Identification of higher brain centres that may encode the cardiorespiratory response to exercise in humans

Authors Organisations
  • Judith Thornton(Author)
    University Laboratory of Physiology
  • Abe Guz(Author)
    University Laboratory of Physiology
  • Kevin Murphy(Author)
    Imperial College London
  • Alison R. Griffith(Author)
    University Laboratory of Physiology
  • David L. Pedersen(Author)
    University Laboratory of Physiology
    University of Oxford
  • Attila Kardos(Author)
    John Radcliffe Hospital (Oxford University Hospital)
  • Alex Leff(Author)
    Hammersmith Hospital
  • Lewis Adams(Author)
    Imperial College London
  • Barbara Casadei(Author)
    John Radcliffe Hospital (Oxford University Hospital)
  • David J. Paterson(Author)
    University Laboratory of Physiology
Type Article
Original languageEnglish
Pages (from-to)823-836
Number of pages14
JournalJournal of Physiology
Issue number3
Publication statusPublished - 15 Jun 2001
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1. Positron emission tomography (PET) was used to identify the neuroanatomical correlates underlying 'central command' during imagination of exercise under hypnosis, in order to uncouple central command from peripheral feedback.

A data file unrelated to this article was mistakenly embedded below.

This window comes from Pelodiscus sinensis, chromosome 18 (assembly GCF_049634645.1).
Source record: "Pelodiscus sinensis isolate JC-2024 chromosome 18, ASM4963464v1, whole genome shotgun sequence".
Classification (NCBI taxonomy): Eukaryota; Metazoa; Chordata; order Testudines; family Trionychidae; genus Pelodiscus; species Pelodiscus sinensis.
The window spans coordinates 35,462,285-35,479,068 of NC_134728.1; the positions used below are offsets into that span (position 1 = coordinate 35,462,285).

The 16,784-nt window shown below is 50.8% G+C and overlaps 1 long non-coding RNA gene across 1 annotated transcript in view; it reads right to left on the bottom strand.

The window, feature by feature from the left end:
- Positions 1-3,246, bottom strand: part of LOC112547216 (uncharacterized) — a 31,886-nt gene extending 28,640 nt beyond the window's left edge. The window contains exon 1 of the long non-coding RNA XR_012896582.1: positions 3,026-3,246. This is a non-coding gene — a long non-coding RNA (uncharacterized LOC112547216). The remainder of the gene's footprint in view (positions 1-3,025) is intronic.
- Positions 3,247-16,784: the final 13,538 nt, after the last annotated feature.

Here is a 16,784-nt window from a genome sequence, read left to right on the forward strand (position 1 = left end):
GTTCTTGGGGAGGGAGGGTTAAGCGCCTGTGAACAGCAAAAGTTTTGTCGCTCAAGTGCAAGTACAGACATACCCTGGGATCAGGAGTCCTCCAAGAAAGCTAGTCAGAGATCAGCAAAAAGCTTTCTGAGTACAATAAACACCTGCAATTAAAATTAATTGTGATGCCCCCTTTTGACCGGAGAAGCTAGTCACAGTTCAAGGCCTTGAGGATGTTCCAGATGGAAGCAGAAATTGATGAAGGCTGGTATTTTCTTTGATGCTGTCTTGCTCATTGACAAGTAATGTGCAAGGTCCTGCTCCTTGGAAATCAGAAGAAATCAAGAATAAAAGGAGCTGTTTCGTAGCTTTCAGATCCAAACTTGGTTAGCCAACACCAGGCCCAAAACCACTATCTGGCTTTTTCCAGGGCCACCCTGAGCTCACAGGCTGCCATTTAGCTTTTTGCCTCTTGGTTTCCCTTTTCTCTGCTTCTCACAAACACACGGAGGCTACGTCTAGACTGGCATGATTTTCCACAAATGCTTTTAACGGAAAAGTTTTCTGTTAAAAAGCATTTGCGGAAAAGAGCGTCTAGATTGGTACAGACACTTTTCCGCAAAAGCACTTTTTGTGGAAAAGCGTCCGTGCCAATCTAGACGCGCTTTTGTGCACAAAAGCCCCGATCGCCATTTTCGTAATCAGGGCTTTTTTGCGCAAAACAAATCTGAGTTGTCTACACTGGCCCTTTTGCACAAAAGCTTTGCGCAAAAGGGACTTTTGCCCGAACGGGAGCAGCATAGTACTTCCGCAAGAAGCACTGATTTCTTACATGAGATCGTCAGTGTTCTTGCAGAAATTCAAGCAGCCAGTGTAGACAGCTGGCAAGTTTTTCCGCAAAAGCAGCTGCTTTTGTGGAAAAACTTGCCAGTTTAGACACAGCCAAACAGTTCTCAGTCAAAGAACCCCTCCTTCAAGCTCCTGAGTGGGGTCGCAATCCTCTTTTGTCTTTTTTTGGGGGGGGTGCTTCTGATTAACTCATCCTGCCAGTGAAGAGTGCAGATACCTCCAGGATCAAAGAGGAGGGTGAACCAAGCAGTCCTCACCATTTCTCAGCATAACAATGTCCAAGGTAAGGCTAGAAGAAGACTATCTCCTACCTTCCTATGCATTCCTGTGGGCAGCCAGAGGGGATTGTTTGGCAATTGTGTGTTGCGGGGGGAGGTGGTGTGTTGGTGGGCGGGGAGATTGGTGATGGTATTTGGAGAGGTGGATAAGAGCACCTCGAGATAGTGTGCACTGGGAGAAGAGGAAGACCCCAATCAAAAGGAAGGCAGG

2. Three cognitive conditions were used: condition I, imagination of freewheeling downhill on a bicycle (no change in heart rate, HR, or ventilation, VI): condition II, imagination of exercise, cycling uphill (increased HR by 12% and VI by 30% of the actual exercise response): condition III, volitionally driven hyperventilation to match that achieved in condition II (no change in HR). 

3. Subtraction methodology created contrast A (II minus I) highlighting cerebral areas involved in the imagination of exercise and contrast B (III minus I) highlighting areas activated in the direct volitional control of breathing (n=4 for both; 8 scans per subject). End-tidal PCO2 (PET,CO2) was held constant throughout PET scanning. 

4. In contrast A, significant activations were seen in the right dorso-lateral prefrontal cortex, supplementary motor areas (SMA), the right premotor area (PMA), superolateral sensorimotor areas, thalamus, and bilaterally in the cerebellum. In contrast B, significant activations were present in the SMA and in lateral sensorimotor cortical areas. The SMA/PMA, dorso-lateral prefrontal cortex and the cerebellum are concerned with volitional/motor control, including that of the respiratory muscles. 

5. The neuroanatomical areas activated suggest that a significant component of the respiratory response to 'exercise', in the absence of both movement feedback and an increase in CO2 production, can be generated by what appears to be a behavioural response.